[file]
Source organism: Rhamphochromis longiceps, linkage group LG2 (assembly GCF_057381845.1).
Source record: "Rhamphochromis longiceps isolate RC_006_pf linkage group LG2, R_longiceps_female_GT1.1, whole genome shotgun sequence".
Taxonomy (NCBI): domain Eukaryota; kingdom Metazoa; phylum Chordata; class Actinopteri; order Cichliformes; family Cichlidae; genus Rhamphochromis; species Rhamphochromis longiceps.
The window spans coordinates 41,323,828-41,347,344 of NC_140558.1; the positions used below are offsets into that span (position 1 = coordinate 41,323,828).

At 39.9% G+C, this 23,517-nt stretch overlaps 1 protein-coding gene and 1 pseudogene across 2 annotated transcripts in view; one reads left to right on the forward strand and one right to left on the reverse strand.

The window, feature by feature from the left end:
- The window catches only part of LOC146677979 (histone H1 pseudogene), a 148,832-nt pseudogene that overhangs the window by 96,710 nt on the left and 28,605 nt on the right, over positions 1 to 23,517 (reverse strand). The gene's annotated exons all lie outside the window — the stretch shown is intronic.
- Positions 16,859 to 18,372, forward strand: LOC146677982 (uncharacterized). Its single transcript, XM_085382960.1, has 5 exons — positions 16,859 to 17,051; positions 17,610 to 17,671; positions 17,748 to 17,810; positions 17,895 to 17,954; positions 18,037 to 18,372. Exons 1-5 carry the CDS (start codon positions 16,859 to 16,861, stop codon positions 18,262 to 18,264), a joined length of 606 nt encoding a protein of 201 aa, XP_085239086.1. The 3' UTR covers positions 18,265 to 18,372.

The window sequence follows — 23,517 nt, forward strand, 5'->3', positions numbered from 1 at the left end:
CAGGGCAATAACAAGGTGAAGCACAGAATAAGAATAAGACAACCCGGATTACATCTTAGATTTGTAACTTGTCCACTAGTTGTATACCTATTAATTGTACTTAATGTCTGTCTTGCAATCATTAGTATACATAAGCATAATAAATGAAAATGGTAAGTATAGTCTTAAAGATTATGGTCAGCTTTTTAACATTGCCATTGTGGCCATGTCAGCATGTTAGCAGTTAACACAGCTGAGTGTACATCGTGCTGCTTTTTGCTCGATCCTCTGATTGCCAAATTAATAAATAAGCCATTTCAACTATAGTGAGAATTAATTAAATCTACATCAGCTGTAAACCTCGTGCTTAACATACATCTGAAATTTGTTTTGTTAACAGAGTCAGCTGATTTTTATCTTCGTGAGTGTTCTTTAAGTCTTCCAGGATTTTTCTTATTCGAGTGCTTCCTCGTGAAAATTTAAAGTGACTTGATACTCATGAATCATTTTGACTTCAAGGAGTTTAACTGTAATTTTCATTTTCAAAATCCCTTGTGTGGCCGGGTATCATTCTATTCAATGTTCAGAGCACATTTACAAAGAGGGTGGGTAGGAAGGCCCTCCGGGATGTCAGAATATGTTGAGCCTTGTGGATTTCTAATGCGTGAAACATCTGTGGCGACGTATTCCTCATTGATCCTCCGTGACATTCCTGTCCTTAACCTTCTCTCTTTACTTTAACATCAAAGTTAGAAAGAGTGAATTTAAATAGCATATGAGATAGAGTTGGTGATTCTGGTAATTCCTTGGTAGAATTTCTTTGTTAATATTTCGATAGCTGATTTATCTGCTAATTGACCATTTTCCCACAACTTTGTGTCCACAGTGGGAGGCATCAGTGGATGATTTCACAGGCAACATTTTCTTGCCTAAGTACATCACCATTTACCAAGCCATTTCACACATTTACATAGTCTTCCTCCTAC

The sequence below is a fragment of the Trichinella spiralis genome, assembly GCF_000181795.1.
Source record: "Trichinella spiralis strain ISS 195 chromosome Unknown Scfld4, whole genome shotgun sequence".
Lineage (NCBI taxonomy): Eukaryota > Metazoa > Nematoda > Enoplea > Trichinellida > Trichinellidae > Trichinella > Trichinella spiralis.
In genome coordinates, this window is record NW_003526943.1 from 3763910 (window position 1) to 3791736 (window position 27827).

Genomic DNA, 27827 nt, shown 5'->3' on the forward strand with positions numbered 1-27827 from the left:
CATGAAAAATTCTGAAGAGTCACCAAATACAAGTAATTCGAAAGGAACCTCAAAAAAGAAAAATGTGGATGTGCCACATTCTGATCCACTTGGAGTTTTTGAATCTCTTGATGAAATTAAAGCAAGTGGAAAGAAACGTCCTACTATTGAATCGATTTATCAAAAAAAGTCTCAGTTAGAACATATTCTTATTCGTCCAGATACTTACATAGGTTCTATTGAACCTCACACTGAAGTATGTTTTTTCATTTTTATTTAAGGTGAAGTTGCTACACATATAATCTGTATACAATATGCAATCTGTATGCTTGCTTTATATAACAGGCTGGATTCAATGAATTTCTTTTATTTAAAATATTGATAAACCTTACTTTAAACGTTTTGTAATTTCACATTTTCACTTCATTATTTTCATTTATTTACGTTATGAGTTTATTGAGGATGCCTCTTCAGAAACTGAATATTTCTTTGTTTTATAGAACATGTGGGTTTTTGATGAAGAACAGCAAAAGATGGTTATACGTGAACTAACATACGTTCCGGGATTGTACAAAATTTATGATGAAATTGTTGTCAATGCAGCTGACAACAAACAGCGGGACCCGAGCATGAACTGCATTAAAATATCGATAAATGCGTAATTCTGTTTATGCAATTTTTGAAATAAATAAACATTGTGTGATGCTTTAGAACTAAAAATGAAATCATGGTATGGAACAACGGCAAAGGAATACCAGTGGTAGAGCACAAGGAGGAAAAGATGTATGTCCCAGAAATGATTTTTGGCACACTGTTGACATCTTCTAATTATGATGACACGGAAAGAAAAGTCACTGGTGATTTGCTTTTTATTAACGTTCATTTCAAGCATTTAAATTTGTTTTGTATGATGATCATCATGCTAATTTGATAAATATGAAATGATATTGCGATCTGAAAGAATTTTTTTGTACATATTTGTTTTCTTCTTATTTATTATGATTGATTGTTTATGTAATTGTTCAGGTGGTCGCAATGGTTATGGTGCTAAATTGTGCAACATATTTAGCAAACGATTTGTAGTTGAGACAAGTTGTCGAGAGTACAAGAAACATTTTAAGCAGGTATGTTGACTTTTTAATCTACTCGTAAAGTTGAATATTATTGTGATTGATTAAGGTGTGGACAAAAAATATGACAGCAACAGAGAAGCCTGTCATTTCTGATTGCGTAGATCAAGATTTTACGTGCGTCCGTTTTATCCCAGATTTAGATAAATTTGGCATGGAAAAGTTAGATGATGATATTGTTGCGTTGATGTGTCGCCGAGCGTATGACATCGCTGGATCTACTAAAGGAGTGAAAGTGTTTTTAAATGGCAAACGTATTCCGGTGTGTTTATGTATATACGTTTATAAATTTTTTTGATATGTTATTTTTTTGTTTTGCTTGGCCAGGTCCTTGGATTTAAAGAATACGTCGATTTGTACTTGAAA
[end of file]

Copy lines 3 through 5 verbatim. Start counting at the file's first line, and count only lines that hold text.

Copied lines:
Taxonomy (NCBI): domain Eukaryota; kingdom Metazoa; phylum Chordata; class Actinopteri; order Cichliformes; family Cichlidae; genus Rhamphochromis; species Rhamphochromis longiceps.
The window spans coordinates 41,323,828-41,347,344 of NC_140558.1; the positions used below are offsets into that span (position 1 = coordinate 41,323,828).

At 39.9% G+C, this 23,517-nt stretch overlaps 1 protein-coding gene and 1 pseudogene across 2 annotated transcripts in view; one reads left to right on the forward strand and one right to left on the reverse strand.